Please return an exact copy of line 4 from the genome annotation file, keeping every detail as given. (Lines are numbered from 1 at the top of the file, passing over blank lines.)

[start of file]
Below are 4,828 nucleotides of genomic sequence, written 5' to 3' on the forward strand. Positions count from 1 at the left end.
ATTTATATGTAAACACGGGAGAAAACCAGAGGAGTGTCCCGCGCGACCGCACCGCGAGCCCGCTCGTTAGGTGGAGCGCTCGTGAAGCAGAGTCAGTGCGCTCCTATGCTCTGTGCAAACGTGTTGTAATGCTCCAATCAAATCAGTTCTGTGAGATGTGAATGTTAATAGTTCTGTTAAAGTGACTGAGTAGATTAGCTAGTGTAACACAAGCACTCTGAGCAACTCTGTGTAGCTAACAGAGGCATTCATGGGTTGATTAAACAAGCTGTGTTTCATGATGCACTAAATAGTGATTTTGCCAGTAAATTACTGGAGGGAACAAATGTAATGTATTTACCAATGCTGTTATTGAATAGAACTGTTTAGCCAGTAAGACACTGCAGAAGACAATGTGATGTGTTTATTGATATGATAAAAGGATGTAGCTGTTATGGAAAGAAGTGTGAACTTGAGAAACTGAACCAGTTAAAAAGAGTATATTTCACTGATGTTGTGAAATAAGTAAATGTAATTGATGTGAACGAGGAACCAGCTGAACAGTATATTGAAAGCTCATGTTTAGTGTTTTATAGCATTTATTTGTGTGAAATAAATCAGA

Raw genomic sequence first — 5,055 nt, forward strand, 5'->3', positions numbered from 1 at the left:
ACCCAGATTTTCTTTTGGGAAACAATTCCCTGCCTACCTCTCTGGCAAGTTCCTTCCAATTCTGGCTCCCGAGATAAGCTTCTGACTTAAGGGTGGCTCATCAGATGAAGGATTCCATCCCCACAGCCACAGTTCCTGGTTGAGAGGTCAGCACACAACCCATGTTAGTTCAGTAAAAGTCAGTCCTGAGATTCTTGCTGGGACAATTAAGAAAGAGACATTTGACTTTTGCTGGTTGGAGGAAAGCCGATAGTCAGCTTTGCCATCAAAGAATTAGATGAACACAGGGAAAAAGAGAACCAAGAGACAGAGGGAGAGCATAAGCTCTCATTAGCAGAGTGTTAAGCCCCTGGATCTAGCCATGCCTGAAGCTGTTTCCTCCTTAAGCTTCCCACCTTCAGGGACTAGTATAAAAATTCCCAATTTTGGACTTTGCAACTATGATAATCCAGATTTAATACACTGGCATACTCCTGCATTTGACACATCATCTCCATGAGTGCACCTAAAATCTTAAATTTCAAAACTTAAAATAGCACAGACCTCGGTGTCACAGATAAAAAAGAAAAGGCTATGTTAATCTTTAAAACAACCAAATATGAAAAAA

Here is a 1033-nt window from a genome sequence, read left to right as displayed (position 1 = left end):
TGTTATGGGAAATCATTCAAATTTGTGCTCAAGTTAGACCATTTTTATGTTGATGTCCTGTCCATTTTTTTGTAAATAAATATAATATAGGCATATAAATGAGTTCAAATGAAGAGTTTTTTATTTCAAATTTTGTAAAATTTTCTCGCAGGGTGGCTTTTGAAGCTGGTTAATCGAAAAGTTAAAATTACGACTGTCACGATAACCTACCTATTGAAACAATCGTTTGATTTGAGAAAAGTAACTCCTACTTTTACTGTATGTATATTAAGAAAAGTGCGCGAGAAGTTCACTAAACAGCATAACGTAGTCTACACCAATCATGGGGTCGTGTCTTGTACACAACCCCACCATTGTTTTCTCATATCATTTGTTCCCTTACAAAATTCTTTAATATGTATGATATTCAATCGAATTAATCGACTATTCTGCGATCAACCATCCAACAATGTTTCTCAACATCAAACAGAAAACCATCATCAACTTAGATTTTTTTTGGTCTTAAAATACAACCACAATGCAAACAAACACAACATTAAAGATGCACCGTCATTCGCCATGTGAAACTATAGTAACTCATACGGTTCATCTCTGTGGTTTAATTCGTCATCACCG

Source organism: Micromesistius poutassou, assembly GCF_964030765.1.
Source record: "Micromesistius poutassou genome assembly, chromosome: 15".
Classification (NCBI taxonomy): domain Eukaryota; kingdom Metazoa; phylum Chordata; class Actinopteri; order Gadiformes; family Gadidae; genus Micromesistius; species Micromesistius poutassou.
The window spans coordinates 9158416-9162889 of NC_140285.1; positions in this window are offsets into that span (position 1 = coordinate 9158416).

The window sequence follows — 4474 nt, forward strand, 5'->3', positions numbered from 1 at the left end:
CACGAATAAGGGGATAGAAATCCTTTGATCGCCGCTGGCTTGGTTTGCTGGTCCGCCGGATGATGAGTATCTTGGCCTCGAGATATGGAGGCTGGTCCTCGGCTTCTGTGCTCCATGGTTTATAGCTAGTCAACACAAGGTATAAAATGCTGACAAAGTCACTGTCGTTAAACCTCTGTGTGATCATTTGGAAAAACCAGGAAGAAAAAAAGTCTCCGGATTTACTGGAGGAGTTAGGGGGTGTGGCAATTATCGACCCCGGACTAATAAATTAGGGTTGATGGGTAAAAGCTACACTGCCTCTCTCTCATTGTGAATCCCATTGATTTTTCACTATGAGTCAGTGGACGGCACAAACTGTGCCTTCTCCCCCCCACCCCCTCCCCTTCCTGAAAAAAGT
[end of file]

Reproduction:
ACCCAGATTTTCTTTTGGGAAACAATTCCCTGCCTACCTCTCTGGCAAGTTCCTTCCAATTCTGGCTCCCGAGATAAGCTTCTGACTTAAGGGTGGCTCATCAGATGAAGGATTCCATCCCCACAGCCACAGTTCCTGGTTGAGAGGTCAGCACACAACCCATGTTAGTTCAGTAAAAGTCAGTCCTGAGATTCTTGCTGGGACAATTAAGAAAGAGACATTTGACTTTTGCTGGTTGGAGGAAAGCCGATAGTCAGCTTTGCCATCAAAGAATTAGATGAACACAGGGAAAAAGAGAACCAAGAGACAGAGGGAGAGCATAAGCTCTCATTAGCAGAGTGTTAAGCCCCTGGATCTAGCCATGCCTGAAGCTGTTTCCTCCTTAAGCTTCCCACCTTCAGGGACTAGTATAAAAATTCCCAATTTTGGACTTTGCAACTATGATAATCCAGATTTAATACACTGGCATACTCCTGCATTTGACACATCATCTCCATGAGTGCACCTAAAATCTTAAATTTCAAAACTTAAAATAGCACAGACCTCGGTGTCACAGATAAAAAAGAAAAGGCTATGTTAATCTTTAAAACAACCAAATATGAAAAAA